Are businesses required to only fulfill economic duties, or are they expected to take on a social or philanthropic responsibility as well? Corporate responsibility is an unanswered business ethics question with many dimensions and green washing falls right into this. There are many tradeoffs required between business and sustainability, but luckily, businesses are built upon social institutions and must fit into certain expectations set by society. With each new generation, there are growing concerns about the environment and efforts towards sustainability and companies are recognizing that consumers are getting smarter and beginning to see past haphazard attempts to fake environmentally friendly products. Hopefully this pushes companies to be more transparent and truly more sustainable in order to maintain their environmentally minded consumer base by being among the fewer companies that can be true to their statements.
As informed citizens about the environment, or just as people who try to make a small change to benefit our world, purchasing products that are labeled as “green,” “environmentally friendly,” or “sustainable” seems like an easy step to take in order to make a difference. Unfortunately, making lifestyle changes to be more sustainable is difficult or inconvenient in the average person’s busy life, so purchasing the “environmentally friendly” version of items is one of the more convenient ways to still remain environmentally conscious and feel as though we are making a change or a difference.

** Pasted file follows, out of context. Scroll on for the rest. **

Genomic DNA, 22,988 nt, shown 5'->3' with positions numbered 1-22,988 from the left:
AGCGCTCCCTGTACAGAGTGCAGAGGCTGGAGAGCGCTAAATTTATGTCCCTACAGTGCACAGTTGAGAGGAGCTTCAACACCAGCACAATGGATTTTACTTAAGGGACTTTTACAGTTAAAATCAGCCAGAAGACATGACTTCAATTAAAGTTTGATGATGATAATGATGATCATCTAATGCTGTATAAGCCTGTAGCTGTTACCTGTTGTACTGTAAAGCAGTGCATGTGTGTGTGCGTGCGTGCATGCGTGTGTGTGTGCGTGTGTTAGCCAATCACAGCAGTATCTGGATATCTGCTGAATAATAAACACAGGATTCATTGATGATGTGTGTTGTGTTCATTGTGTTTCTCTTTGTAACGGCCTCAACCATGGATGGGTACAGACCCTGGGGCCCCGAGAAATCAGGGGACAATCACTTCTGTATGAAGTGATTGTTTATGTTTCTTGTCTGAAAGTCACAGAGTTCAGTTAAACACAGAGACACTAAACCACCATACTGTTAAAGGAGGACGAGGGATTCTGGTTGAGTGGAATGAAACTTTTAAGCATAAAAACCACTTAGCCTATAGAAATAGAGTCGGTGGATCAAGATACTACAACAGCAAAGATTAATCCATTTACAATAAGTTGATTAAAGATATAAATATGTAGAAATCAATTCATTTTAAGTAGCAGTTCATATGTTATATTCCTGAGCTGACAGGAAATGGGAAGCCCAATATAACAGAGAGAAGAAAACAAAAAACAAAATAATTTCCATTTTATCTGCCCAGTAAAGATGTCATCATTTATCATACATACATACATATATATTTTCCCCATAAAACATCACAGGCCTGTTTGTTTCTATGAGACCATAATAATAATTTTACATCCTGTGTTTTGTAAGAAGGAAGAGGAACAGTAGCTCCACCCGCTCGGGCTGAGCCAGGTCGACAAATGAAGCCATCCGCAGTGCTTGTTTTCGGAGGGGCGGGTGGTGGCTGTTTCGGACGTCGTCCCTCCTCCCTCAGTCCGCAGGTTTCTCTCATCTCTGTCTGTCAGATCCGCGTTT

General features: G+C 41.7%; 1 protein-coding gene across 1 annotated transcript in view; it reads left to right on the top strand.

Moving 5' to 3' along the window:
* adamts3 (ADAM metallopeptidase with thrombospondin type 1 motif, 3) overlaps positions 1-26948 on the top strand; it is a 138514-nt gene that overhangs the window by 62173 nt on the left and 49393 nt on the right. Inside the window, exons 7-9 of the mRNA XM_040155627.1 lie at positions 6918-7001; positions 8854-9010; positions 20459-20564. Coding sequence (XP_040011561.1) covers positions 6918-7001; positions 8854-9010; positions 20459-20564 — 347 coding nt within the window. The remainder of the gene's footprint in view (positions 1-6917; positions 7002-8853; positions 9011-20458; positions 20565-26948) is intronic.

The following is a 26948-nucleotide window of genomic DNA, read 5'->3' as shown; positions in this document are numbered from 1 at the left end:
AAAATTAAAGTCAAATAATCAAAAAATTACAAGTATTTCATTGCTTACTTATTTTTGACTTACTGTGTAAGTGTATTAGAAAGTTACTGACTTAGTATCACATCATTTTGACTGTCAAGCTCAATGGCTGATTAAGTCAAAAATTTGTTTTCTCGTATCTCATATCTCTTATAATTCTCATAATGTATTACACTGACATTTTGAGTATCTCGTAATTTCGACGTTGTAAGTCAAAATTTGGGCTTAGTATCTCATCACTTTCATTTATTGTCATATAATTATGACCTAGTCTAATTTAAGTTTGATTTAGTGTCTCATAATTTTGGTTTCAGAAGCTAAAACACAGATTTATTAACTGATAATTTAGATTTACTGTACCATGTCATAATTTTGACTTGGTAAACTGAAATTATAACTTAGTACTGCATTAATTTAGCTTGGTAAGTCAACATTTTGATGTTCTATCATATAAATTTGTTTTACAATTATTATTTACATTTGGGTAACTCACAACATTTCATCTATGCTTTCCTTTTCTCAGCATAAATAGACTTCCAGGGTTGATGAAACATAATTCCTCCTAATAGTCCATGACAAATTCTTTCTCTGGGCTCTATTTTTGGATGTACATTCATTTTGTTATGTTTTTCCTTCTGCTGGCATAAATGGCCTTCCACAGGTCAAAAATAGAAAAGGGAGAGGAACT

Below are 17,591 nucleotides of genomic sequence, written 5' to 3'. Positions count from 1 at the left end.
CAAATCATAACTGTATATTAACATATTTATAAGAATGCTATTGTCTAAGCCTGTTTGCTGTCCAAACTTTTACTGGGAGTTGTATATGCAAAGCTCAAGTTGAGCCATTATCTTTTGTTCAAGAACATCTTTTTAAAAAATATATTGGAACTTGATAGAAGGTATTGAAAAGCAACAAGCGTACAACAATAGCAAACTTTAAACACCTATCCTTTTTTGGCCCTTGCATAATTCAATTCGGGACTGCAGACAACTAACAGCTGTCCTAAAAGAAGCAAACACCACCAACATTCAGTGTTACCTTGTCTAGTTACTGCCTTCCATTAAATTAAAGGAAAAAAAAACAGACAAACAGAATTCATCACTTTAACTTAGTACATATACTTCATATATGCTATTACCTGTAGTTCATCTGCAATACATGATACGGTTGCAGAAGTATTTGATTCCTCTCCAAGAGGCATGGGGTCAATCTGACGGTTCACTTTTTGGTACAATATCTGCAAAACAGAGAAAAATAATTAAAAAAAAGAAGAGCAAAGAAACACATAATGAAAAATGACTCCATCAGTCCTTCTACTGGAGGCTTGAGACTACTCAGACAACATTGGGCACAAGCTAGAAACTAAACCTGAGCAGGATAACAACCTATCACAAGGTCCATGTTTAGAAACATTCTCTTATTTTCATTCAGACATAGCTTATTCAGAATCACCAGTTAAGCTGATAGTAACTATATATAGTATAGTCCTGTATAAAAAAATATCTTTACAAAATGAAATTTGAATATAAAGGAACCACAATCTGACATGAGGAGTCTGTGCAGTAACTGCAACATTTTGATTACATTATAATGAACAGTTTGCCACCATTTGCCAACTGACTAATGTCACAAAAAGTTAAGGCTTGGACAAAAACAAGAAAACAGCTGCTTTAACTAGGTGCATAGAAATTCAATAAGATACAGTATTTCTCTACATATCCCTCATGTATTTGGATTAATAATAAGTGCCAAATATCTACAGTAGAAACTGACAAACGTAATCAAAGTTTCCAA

Even the smallest of changes, such as purchasing reusable water bottles or biodegradable alternatives can be extremely beneficial. However, the very dark reality of trying to be more sustainable is that we, as consumers, don’t really know if the products we’re buying are or do what they claim. This concept is called green washing and it is when companies exaggerate or flat out lie about their products being environmentally friendly.
Green washing is truly a very dangerous practice in business strategy when it comes to sustainability. It leaves consumers confused and conflicted over what products and brands really are sustainable and which are giving out false claims. People may become complacent about trying to be more environmentally minded because they can’t decipher between the reputable companies and the ones with ulterior motives. This could lead to people giving up all together on trying to make changes to their lifestyle to benefit the environment. Sustainability will suffer because businesses are taking advantage of people and their attempt to make conscious choices regarding the environment. They make it nearly impossible for consumers to make informed decisions and choose the “right” products.Companies have made lots of money out of peoples’ acts of good faith and in turn used it to market environmental sustainability when in fact, they were among the largest pollutant outputs. By falling into the trap of green washing, the illusion of sustainability is created, when this may, in fact, be far from the case.